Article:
“What’s in a name?” asked Shakespeare. Although not something that prevented Romeo and Juliet from loving each other, the names Montague and Capulet were significant in the play. Far more significant is the name of the One in whose Name the lame beggar was healed, as Peter explains in Acts 3:16.
Trust in the name. Understand the name. Peter explains the miracle. Not only does God do something wonderful, but he also provides an explanation, an interpretation. Rather than power or godliness of their own, it was the name of Jesus that had healed the lame man. In the Bible, the name represents the person. Precisely because God is who he is, you must not take his name in vain. You are to hold him in reverence, recognizing his holiness and power. When Moses asked to see the glory of God, the Lord came down in the cloud and proclaimed his name, Exodus 34:5-7. In the New Testament Mary and Joseph are told the name to give to Jesus. Because of this don’t treat lightly the fact that you are called by his name: Christian! Dennis Johnson says: “Often in the Old Testament the name of the Lord is nothing less than his powerful presence with his people, openly proclaimed, so that they might place their hope and trust in the God who is with us. So also in Acts, Jesus name wields power to save, for it speaks of the presence of Jesus among people in need, calling the desperate and the weak to rest their faith in his strength and grace.” (The Message of Acts in the History of Redemption, p. 27).
The name of Jesus is not magical. The man was healed, not simply because the name of Jesus was pronounced, but because he had faith in the name and in the person to whom it belonged. The sons of Sceva in Acts 19:13-16 made the mistake of trying to use the name of Jesus as an incantation to drive out evil spirits. It didn’t work! Luke writes Acts so that you know the person to whom the name belongs, and so that you, along with Theophilus, have faith in, trust in, that name. What happens then?
Receive the blessing of the Servant. Why did this miracle (and others, see Acts 2:43) take place? What is the blessing of the one whom Peter repeatedly refers to as the Servant? Don’t make the mistake of thinking that Peter records this miracle to show you that God is going to give you whatever healing or blessing you claim. Tragically, one of America’s prominent religious exports to the third world is the health and wealth gospel—which is no gospel at all. The focus moves away from Christ and his work to the healer and his supposed miracles. Instead, Peter tells you, this miracle of healing (note that Dr. Luke describes specifically the feet and ankles that are healed) is the result of the exaltation of the Messiah. Isaiah 35 looked forward to the coming of the messianic kingdom. In it the lame would leap for joy. Peter, in effect is saying, “Look! That’s what has happened here!” This miracle, like the ones Jesus performed during his earthly ministry, are visible forms of the proclamation of the kingdom. It is a foretaste of the times of refreshing which the Servant brings about by his suffering, death, and resurrection. The kingdom Jesus established is here, ever since his resurrection and ascension. But it is also future. Times of refreshing is anticipated! Dennis Johnson writes: “Viewed against the background of prophetic promise, these early signs of Jesus’ power to rescue and repair by his Spirit reveal that the church’s life is now a first installment and preview of the peace, purity, love, and joy of the world to come, even in the midst of the old creation’s present pollution, decay, and death.” (p. 56).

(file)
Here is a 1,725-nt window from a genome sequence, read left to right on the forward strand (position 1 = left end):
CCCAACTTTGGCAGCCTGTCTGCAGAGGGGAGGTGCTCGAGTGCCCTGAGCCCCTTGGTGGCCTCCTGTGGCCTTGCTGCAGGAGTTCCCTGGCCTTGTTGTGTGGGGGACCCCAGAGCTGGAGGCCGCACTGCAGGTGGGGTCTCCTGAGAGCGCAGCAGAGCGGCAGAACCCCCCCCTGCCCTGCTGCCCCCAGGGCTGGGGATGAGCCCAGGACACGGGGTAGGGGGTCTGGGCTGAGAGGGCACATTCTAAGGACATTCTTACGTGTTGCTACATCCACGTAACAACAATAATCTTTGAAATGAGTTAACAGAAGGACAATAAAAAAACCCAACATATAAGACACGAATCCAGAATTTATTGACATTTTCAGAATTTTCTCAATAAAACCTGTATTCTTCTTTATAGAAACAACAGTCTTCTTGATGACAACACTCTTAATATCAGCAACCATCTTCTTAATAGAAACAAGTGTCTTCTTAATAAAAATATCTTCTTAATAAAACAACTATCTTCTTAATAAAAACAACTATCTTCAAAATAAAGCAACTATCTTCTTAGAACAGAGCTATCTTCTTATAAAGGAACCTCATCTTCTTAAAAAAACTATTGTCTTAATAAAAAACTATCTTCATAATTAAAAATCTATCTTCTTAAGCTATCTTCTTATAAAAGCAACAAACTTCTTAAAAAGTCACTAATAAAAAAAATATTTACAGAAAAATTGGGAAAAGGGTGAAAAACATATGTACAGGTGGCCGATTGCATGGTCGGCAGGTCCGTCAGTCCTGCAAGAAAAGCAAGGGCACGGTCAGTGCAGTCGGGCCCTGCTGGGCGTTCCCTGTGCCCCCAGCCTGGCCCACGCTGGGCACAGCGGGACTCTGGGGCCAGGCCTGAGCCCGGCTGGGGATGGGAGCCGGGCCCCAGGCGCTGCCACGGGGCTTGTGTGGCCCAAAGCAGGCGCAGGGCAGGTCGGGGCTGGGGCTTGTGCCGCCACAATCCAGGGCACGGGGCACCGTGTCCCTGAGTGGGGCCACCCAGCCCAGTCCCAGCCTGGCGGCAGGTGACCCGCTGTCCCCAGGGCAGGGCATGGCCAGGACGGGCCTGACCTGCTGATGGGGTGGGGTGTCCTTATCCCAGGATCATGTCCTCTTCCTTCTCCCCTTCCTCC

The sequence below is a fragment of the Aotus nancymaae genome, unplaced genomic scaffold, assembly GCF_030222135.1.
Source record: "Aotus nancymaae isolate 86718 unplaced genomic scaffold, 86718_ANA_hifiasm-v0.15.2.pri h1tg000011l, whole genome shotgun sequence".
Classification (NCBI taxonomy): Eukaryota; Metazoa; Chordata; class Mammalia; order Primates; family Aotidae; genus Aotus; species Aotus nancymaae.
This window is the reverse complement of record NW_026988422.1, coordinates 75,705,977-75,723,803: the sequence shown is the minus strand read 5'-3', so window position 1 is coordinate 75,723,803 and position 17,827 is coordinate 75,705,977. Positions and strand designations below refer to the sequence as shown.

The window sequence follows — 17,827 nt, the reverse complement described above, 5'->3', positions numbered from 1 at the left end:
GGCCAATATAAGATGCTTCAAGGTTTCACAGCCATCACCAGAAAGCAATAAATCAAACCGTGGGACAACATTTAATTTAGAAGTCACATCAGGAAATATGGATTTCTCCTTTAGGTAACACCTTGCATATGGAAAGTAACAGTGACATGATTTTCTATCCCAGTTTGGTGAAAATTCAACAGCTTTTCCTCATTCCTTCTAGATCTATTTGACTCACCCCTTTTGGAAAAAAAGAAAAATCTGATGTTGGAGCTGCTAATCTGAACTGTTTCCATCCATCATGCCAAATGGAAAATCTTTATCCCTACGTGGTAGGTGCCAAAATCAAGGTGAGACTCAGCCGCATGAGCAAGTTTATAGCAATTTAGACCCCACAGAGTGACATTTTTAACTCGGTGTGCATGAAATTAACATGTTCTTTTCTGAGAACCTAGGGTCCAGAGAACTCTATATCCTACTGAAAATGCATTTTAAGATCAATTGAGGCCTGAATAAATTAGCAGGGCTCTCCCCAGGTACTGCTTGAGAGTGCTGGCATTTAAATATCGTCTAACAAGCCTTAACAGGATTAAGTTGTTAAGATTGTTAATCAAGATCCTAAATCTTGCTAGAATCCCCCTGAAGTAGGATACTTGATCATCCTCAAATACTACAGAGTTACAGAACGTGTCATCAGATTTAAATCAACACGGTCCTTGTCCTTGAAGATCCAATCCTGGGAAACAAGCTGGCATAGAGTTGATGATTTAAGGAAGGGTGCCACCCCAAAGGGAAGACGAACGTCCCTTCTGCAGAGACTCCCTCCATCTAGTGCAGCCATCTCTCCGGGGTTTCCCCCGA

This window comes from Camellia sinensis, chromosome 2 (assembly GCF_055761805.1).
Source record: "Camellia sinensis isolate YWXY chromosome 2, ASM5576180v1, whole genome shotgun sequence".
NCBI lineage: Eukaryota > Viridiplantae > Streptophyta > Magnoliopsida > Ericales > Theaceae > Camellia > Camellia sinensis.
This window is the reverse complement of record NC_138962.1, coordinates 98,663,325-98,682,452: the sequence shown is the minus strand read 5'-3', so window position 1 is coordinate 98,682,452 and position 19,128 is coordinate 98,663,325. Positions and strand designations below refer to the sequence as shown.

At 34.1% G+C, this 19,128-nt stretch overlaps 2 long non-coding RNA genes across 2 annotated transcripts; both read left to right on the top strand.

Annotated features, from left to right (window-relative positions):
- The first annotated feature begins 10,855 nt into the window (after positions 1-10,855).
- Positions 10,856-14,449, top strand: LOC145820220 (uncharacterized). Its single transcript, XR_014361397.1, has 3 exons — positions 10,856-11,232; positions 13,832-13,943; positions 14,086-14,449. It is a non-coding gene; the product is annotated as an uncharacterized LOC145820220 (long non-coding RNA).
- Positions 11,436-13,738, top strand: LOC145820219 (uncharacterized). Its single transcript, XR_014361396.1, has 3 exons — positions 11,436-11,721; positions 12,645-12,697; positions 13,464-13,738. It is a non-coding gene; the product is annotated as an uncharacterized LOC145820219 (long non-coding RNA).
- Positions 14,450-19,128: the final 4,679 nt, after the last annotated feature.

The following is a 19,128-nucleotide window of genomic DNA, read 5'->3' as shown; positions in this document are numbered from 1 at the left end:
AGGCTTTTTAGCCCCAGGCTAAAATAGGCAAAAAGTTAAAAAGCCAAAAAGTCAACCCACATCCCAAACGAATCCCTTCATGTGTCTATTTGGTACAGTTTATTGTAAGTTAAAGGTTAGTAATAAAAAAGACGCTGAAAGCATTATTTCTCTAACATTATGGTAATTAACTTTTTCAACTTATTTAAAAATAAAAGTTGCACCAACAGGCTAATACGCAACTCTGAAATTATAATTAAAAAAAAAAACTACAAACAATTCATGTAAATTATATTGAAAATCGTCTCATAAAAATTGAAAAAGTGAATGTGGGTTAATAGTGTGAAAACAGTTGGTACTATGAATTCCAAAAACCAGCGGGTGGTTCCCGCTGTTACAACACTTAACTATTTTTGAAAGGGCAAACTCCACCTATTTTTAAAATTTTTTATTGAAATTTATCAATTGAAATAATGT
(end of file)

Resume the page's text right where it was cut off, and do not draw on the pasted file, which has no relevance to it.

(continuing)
You see the character of the work of the Messiah when Peter identifies him with the mysterious prophet like Moses. What is his importance? This miracle of healing is connected with the ultimate healing that God gives in drawing a person to himself. “Salvation in Luke-Acts can include physical healing (as in Acts 4:9 containing the same word . . . as that translated ‘saved’ in 4:12); but Jesus’ name—and this name alone—brings a deeper, more comprehensive restoration than merely a restoration to physical wholeness.” (The Message of Acts in the History of Redemption, p. 26). Peter’s message called his listeners, and Luke records it so that the Spirit can use it to call you, to repent and turn to God.
What’s in a name? When it is the name of Jesus Christ, life itself for all eternity!